fuel oil control valve for boiler closes completely on such a failure. This ensures safety of the plant.

In some other systems, control air supply failure locks the position of valve at that time of failure.
This is called fail set. The advantage of this system is that the plant gets stable and have time for
normal shutdown or can wait for reestablishment of control air supply for some time. Example for
such a system is boiler water level control.
Explain two step control action, ratio control and proportional plus integral control with
applications on ships ?

Two step control action is the simplest form of control, in that it assumes one or two preset positions,
a switch is ON or OFF or in the case of a valve it is OPEN or CLOSE. For example, a pressure
switch controlling the starting air compressor is an acceptable form of control since there can be
fairly large deviation between measured value and desired value. Another example is hydrophore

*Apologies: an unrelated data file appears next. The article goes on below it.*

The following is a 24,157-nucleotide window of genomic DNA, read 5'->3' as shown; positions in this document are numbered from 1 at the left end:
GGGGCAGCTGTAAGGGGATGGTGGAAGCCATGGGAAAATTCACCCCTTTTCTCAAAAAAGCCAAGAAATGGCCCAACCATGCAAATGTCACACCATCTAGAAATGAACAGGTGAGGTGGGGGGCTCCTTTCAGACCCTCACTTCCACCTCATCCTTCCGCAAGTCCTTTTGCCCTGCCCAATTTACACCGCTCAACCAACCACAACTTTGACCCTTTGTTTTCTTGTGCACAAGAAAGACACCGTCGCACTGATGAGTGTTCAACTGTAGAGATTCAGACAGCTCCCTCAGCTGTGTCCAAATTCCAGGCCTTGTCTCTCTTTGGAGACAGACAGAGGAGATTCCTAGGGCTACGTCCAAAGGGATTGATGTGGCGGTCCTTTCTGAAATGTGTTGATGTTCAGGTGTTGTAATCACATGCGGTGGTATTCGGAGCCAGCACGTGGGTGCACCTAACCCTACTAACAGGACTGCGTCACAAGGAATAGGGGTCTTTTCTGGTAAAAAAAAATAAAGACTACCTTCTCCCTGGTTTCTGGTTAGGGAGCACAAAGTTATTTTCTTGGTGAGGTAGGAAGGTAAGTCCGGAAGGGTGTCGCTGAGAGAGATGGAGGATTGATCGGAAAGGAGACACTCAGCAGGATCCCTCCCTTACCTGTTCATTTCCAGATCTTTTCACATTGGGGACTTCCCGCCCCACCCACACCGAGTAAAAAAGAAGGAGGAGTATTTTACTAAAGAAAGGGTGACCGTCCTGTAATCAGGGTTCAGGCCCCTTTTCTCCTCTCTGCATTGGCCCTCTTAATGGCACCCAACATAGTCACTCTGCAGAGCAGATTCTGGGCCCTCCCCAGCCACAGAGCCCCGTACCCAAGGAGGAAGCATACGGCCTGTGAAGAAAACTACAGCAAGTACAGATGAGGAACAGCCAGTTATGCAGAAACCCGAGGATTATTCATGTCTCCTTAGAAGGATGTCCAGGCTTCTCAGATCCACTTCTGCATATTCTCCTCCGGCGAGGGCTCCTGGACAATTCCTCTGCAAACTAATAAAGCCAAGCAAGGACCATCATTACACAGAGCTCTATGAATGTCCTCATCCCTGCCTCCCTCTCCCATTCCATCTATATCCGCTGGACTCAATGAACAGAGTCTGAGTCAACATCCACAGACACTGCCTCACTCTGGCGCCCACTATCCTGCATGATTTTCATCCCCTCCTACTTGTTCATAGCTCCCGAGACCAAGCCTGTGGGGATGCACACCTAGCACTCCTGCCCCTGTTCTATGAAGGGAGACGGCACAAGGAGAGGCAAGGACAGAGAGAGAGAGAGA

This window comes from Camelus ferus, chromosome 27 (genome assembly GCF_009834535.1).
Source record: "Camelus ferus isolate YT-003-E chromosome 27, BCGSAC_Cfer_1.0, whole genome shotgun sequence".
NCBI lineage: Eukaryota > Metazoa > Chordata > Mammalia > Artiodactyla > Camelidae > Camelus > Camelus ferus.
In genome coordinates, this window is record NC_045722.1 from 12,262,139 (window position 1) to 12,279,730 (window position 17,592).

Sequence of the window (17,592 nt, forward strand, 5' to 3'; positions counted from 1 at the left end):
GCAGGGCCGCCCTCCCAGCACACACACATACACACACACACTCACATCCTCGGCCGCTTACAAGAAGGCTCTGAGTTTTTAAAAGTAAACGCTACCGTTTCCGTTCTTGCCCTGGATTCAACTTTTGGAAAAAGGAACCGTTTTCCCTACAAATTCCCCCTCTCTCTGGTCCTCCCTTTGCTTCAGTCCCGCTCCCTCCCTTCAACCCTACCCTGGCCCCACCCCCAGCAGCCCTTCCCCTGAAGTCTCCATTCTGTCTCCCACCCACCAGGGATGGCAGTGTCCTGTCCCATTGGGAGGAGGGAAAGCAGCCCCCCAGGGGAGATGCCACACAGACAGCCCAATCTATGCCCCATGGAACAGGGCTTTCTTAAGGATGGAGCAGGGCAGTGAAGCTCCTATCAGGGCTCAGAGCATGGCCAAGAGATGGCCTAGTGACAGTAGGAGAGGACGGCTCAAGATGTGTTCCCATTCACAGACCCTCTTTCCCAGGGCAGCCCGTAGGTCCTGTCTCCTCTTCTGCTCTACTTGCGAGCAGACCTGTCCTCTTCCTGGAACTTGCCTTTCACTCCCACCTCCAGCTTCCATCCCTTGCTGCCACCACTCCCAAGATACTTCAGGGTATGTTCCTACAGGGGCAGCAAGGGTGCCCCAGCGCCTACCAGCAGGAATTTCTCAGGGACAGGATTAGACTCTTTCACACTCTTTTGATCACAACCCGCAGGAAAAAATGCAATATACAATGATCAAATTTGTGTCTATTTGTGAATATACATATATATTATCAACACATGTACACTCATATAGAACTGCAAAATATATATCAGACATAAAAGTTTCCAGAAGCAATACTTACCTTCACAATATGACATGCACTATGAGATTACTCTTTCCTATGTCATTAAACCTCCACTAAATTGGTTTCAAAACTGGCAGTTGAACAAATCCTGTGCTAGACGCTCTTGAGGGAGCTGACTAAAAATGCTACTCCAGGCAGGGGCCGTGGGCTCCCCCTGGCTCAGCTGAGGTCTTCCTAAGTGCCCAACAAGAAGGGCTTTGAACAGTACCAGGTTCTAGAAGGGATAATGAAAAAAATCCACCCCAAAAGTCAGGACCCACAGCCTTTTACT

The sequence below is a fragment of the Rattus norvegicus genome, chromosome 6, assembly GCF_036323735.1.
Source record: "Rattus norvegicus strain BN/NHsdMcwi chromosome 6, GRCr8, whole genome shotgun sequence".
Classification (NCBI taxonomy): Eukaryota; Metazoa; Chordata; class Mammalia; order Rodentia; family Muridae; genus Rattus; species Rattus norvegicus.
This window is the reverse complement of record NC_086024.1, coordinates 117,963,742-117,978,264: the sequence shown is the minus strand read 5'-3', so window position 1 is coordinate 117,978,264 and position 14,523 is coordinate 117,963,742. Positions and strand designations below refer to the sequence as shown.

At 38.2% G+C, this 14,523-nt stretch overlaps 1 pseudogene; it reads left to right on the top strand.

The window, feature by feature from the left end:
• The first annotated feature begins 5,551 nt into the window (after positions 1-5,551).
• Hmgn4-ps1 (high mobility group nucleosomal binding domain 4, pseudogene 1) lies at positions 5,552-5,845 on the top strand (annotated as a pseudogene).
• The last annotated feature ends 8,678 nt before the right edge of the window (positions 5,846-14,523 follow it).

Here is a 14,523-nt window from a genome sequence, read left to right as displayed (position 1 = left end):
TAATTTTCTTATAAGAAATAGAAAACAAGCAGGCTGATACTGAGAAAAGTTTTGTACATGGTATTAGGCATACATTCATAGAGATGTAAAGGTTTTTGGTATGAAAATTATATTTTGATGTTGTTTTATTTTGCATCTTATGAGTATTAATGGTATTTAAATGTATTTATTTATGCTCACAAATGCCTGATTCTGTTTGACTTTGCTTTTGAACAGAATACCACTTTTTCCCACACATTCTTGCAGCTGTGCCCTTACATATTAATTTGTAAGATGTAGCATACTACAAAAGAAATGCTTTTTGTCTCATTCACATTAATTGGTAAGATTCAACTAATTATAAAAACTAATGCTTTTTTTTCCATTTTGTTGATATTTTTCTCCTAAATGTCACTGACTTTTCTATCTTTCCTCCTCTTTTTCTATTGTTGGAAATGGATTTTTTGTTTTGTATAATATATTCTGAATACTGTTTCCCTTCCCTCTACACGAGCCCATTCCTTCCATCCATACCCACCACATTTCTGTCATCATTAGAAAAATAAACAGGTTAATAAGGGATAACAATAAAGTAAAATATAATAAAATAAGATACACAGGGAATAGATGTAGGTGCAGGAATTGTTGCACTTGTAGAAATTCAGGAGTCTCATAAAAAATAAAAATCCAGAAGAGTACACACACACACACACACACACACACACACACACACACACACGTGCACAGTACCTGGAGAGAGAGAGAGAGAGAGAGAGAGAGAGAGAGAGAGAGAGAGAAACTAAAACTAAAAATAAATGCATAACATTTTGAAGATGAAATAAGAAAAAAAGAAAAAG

pumps which cut in and cut off with the hydrophore pressure.

Ratio control is one in which one variable is kept at a fixed ratio to another variable. Ratio control is
found in boiler combustion control system where the ratio between the air-fuel must be controlled to
ensure good combustion. The air flow is controlled by dampers to match the fuel flow.

In a proportional plus integral controller, the proportional element acts if there is any deviation
between the output (measured value) and the desired value, but the action results in a permanent
difference between the measured and desired value (called offset). The integral element removes
this difference or offset. For more details on the basics of proportional, integral and derivative
control, please click on the links below.

Proportional, Integral and Derivative actions basic principles


More about PID Controllers